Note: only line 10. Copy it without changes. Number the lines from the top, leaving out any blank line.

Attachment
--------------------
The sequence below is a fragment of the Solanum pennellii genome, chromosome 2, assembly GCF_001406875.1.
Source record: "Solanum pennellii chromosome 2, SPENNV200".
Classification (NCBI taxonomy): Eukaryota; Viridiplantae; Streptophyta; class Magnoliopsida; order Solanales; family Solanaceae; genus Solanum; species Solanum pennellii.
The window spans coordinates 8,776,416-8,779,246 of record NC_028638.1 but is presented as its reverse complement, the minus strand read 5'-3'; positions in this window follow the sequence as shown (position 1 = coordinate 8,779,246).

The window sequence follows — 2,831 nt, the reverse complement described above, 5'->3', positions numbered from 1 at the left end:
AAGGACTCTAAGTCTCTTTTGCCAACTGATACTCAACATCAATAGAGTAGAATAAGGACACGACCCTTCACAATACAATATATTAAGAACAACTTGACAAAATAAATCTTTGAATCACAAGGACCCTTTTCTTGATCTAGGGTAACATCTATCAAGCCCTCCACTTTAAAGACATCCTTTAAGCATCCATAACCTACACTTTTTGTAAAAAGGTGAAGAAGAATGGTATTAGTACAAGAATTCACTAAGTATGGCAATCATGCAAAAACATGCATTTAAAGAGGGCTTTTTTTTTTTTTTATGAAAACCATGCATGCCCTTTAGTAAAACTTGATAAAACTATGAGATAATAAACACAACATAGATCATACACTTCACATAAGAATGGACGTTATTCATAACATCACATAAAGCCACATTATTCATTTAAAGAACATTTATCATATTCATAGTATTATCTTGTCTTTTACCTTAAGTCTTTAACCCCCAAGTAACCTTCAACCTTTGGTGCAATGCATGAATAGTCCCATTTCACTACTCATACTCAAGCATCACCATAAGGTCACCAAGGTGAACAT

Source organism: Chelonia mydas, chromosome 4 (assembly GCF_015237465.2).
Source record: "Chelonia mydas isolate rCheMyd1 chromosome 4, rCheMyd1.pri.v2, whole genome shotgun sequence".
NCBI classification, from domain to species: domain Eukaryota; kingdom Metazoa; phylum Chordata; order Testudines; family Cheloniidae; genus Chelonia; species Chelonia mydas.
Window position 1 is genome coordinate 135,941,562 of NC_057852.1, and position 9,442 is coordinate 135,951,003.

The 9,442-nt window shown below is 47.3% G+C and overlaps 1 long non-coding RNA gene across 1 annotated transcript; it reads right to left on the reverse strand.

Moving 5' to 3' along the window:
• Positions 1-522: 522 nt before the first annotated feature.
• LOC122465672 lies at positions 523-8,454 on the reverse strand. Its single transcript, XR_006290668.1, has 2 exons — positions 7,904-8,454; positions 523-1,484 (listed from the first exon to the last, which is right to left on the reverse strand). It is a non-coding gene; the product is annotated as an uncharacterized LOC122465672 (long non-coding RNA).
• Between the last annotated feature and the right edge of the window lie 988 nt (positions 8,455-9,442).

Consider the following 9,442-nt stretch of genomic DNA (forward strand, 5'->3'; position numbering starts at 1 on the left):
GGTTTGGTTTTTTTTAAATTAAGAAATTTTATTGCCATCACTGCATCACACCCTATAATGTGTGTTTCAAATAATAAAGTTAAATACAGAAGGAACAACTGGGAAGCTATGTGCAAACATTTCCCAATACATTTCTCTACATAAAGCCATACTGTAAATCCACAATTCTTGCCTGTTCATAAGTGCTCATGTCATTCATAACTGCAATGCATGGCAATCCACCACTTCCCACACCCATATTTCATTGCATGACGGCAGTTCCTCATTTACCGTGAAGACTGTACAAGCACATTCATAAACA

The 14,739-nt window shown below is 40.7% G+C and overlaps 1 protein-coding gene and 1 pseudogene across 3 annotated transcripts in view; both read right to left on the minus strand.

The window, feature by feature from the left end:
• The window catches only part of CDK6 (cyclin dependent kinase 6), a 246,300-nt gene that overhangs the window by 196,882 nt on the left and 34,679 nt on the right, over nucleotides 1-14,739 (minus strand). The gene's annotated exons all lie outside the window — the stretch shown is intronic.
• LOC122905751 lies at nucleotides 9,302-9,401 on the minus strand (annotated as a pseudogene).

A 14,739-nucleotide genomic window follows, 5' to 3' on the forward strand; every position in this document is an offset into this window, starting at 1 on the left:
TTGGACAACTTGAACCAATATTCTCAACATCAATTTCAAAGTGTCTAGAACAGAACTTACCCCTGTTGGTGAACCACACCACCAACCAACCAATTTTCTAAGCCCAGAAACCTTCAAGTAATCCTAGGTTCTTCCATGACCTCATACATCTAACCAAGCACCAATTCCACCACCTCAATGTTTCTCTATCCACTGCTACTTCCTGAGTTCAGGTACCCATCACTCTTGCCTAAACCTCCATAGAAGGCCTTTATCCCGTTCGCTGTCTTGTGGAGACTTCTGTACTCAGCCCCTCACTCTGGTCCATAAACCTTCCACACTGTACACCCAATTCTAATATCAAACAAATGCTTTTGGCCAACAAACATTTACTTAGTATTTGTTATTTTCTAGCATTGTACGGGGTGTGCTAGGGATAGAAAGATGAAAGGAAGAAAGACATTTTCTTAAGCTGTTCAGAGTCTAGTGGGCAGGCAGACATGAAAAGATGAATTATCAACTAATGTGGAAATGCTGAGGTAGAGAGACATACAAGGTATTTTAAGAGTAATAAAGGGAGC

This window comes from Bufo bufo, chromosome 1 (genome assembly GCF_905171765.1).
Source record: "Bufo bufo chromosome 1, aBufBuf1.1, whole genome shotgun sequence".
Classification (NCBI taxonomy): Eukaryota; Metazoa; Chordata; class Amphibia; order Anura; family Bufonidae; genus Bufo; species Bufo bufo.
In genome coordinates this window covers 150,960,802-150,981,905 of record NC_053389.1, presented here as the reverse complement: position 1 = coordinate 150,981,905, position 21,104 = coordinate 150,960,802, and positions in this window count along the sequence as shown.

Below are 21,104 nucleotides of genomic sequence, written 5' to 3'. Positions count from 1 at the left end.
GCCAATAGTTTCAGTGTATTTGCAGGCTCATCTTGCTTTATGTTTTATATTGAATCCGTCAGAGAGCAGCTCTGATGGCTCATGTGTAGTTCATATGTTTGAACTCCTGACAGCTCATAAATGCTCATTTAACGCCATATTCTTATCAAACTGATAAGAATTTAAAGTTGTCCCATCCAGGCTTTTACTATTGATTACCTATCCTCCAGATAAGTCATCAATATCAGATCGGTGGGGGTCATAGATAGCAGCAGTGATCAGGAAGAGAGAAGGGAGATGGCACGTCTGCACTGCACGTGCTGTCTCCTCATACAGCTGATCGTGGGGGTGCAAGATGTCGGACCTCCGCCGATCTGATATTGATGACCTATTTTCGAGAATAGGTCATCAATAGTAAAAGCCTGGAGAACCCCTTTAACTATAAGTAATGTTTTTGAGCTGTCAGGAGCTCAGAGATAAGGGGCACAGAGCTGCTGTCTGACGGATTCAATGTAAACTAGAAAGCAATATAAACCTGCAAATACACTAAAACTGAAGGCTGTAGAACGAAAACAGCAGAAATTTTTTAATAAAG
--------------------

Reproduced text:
Window position 1 is genome coordinate 135,941,562 of NC_057852.1, and position 9,442 is coordinate 135,951,003.